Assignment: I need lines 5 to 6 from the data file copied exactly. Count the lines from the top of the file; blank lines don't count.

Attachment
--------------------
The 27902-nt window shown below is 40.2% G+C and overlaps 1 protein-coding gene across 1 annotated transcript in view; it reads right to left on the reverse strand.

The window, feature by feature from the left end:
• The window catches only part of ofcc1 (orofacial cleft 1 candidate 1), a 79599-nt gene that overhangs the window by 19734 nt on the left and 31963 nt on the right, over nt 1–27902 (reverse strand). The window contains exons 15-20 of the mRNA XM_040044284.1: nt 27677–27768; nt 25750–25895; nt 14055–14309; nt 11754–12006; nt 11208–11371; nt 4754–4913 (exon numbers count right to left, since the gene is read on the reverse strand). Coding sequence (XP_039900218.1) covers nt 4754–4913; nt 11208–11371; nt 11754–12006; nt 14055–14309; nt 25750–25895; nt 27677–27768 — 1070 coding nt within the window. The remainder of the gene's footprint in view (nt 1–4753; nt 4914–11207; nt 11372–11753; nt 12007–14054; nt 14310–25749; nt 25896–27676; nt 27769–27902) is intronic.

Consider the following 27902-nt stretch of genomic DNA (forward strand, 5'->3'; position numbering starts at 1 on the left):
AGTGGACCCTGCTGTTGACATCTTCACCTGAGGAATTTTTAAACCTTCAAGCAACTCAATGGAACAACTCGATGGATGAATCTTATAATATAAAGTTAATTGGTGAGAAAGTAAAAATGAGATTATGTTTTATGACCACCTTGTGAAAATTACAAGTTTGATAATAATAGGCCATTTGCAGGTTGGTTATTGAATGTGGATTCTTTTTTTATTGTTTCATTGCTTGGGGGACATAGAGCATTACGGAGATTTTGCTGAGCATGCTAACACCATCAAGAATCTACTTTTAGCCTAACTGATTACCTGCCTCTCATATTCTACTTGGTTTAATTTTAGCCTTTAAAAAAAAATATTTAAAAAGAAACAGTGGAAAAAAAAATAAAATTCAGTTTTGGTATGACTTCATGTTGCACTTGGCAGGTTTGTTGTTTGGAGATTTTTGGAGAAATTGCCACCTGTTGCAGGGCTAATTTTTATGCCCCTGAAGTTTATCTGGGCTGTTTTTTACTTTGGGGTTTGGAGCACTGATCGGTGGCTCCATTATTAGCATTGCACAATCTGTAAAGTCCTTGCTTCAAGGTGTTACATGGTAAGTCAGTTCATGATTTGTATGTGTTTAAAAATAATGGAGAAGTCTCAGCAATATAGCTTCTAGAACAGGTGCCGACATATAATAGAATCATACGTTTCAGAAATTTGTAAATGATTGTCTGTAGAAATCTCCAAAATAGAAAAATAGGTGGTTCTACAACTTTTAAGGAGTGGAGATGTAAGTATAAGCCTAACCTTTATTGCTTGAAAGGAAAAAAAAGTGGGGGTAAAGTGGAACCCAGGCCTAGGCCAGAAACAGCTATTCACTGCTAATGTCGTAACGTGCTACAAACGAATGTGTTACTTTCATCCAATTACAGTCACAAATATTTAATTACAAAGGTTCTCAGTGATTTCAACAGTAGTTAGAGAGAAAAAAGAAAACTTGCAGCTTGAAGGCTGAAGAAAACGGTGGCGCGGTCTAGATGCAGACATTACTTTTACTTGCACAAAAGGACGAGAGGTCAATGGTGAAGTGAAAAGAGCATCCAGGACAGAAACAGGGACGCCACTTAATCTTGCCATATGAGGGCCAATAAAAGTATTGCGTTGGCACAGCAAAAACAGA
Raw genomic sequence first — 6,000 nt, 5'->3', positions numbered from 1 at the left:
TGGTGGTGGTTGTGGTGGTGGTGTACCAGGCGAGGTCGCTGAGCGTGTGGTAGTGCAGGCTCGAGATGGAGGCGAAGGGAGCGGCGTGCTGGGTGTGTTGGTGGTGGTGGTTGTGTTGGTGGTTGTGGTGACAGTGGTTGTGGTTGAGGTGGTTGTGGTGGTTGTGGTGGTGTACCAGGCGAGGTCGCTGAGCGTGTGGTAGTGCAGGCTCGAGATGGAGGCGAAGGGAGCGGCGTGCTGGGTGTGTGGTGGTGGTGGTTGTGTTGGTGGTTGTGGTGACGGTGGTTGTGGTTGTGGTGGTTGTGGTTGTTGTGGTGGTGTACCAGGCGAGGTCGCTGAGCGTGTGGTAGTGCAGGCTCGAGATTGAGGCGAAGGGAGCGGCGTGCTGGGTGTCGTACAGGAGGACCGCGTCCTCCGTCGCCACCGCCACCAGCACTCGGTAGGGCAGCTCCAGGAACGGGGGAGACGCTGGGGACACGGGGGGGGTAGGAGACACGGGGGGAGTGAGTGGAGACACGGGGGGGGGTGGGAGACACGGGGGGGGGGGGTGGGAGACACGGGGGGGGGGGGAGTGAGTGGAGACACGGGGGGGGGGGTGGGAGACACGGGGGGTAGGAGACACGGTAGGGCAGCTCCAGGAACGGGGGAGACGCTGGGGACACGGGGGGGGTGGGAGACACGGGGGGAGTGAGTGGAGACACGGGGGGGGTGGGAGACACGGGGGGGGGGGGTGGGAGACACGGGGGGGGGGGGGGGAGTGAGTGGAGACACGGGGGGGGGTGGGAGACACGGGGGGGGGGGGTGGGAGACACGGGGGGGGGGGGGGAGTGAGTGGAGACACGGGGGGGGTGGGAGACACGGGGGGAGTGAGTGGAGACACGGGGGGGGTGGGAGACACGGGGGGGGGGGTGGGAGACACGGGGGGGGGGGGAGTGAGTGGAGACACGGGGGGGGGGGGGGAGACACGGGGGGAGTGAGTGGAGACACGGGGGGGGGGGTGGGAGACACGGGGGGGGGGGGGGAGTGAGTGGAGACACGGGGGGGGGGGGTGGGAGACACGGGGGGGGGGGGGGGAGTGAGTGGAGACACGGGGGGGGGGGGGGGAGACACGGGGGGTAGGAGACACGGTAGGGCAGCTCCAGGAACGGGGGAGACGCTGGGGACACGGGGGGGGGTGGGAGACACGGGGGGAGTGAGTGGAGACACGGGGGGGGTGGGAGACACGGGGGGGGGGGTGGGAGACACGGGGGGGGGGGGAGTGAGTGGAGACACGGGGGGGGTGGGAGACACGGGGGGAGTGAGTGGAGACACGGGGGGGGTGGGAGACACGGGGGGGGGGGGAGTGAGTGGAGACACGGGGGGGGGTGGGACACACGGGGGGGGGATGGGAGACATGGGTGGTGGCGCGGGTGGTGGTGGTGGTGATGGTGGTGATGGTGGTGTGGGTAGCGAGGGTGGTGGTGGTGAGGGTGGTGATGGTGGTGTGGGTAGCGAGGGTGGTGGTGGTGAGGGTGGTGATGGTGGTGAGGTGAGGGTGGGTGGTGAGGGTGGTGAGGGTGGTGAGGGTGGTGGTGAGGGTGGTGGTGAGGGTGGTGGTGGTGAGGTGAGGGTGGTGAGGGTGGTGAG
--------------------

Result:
AGTGGACCCTGCTGTTGACATCTTCACCTGAGGAATTTTTAAACCTTCAAGCAACTCAATGGAACAACTCGATGGATGAATCTTATAATATAAAGTTAATTGGTGAGAAAGTAAAAATGAGATTATGTTTTATGACCACCTTGTGAAAATTACAAGTTTGATAATAATAGGCCATTTGCAGGTTGGTTATTGAATGTGGATTCTTTTTTTATTGTTTCATTGCTTGGGGGACATAGAGCATTACGGAGATTTTGCTGAGCATGCTAACACCATCAAGAATCTACTTTTAGCCTAACTGATTACCTGCCTCTCATATTCTACTTGGTTTAATTTTAGCCTTTAAAAAAAAATATTTAAAAAGAAACAGTGGAAAAAAAAATAAAATTCAGTTTTGGTATGACTTCATGTTGCACTTGGCAGGTTTGTTGTTTGGAGATTTTTGGAGAAATTGCCACCTGTTGCAGGGCTAATTTTTATGCCCCTGAAGTTTATCTGGGCTGTTTTTTACTTTGGGGTTTGGAGCACTGATCGGTGGCTCCATTATTAGCATTGCACAATCTGTAAAGTCCTTGCTTCAAGGTGTTACATGGTAAGTCAGTTCATGATTTGTATGTGTTTAAAAATAATGGAGAAGTCTCAGCAATATAGCTTCTAGAACAGGTGCCGACATATAATAGAATCATACGTTTCAGAAATTTGTAAATGATTGTCTGTAGAAATCTCCAAAATAGAAAAATAGGTGGTTCTACAACTTTTAAGGAGTGGAGATGTAAGTATAAGCCTAACCTTTATTGCTTGAAAGGAAAAAAAAGTGGGGGTAAAGTGGAACCCAGGCCTAGGCCAGAAACAGCTATTCACTGCTAATGTCGTAACGTGCTACAAACGAATGTGTTACTTTCATCCAATTACAGTCACAAATATTTAATTACAAAGGTTCTCAGTGATTTCAACAGTAGTTAGAGAGAAAAAAGAAAACTTGCAGCTTGAAGGCTGAAGAAAACGGTGGCGCGGTCTAGATGCAGACATTACTTTTACTTGCACAAAAGGACGAGAGGTCAATGGTGAAGTGAAAAGAGCATCCAGGACAGAAACAGGGACGCCACTTAATCTTGCCATATGAGGGCCAATAAAAGTATTGCGTTGGCACAGCAAAAACAGA
Raw genomic sequence first — 6,000 nt, 5'->3', positions numbered from 1 at the left: